14. It's a bit more complex than that - since the end of the first quarter of this year the Chinese government has been piling on the anchors and trying to slow their rate of growth. Most of this has been done by forcing banks to stop lending and putting pressure on the regions to cut back on infrastructure spending. Their aim is to get GDP growth down from c.12-14% to a more sustainable 7-8%. So far this seems to be working but this is probably a short term effect and in the medium to long term they will be unable to control the rate of economic growth. The real downside of that is the very strong likelihood that this will lead to an economic crash, which has rather serious negative ramifications for the global economy. Not least because China was responsible for nearly 30% of global demand for iron ore, 35% for coal and nickel and about 27% of glbal steel production. Unless the US, Japanese and European economies recover in the meantime (a 12 - 18 month window) there is a strong possibility that the global economy as a whole will be deep in the sh*t.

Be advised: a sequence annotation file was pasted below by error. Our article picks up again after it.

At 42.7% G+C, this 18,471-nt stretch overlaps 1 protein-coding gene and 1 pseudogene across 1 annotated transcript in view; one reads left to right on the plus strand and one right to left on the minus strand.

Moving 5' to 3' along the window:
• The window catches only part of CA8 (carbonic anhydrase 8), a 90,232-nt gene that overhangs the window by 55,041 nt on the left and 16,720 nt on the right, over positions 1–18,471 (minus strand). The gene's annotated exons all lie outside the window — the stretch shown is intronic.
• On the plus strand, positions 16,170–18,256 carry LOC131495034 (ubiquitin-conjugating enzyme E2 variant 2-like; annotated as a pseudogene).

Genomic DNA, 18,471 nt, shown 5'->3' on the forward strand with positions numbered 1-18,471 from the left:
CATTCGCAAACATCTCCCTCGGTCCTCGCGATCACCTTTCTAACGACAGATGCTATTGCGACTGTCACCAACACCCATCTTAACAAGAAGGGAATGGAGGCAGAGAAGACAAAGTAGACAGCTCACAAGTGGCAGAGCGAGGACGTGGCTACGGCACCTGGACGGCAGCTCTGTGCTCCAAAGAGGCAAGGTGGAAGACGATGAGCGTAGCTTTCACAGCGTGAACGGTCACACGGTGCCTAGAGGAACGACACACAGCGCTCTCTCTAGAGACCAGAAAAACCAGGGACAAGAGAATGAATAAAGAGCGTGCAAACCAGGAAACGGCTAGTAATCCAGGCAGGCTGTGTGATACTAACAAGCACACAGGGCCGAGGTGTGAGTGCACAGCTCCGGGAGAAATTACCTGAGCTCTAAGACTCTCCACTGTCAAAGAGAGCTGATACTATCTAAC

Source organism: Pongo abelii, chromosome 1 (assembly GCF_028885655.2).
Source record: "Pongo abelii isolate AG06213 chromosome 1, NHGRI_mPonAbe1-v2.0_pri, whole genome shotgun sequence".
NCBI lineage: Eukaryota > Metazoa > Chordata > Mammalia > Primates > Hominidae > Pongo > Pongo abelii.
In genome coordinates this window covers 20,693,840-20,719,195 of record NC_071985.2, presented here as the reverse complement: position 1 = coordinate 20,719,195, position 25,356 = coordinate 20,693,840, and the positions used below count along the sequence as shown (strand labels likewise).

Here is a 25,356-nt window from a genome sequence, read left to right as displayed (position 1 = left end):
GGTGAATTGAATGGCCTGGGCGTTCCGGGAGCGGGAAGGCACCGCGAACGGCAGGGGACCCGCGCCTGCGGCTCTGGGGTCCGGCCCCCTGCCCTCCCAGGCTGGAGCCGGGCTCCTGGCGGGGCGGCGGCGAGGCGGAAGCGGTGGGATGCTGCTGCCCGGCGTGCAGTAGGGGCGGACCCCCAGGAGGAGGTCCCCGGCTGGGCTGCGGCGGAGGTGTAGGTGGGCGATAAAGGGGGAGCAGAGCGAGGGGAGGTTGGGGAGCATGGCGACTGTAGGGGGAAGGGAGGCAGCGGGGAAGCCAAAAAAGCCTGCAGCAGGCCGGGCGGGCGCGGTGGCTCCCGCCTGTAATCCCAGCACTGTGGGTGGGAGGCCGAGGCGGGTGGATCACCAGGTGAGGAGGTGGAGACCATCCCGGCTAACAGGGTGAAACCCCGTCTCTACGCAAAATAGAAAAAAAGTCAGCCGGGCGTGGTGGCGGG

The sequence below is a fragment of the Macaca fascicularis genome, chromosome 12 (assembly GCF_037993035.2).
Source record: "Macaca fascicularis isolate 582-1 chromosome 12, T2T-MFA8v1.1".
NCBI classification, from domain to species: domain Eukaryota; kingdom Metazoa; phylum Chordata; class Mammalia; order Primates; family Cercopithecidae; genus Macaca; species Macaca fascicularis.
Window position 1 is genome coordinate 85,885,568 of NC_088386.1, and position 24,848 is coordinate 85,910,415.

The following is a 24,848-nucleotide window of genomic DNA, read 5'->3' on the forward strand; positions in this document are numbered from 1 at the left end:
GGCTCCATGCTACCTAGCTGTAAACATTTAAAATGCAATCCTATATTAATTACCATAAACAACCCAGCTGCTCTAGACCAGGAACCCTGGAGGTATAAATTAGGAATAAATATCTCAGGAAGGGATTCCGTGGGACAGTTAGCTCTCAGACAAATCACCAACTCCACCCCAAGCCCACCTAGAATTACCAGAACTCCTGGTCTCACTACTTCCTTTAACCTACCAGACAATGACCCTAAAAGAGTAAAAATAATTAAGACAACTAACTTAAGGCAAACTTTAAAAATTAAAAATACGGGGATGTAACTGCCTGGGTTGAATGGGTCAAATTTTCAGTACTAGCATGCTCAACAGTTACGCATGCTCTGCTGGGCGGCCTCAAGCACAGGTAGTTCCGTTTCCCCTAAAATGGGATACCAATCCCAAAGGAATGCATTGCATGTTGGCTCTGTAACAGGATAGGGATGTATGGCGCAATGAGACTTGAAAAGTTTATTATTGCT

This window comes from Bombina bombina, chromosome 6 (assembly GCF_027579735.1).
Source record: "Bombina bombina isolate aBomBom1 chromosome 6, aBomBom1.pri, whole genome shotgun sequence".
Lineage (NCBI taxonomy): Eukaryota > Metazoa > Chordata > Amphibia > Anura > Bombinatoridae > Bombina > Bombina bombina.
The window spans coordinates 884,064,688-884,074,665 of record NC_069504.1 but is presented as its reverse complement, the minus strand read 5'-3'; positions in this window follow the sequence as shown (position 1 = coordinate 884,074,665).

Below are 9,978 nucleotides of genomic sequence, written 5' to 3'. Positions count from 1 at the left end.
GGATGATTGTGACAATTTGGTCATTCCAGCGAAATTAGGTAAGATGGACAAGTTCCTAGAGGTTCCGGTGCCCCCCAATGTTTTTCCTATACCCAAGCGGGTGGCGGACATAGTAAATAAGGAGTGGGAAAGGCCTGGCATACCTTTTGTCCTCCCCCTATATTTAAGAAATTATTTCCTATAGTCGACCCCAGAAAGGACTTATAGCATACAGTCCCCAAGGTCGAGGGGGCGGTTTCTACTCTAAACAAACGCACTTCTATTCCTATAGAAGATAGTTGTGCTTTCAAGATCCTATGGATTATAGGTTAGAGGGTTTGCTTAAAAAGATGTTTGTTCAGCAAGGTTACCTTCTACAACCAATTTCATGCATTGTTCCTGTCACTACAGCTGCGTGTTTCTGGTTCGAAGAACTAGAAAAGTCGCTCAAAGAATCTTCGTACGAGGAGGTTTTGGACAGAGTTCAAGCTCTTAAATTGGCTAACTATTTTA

15. PoisonDwarf

    You jest, but, apparently, during the 70's oil crisis, someone at the State Department hatched a plot to do just that (ie invade Saudi and seize the oil). The idea was, by all accounts, quickly shelved. I wonder if it's had a dusting-off recently?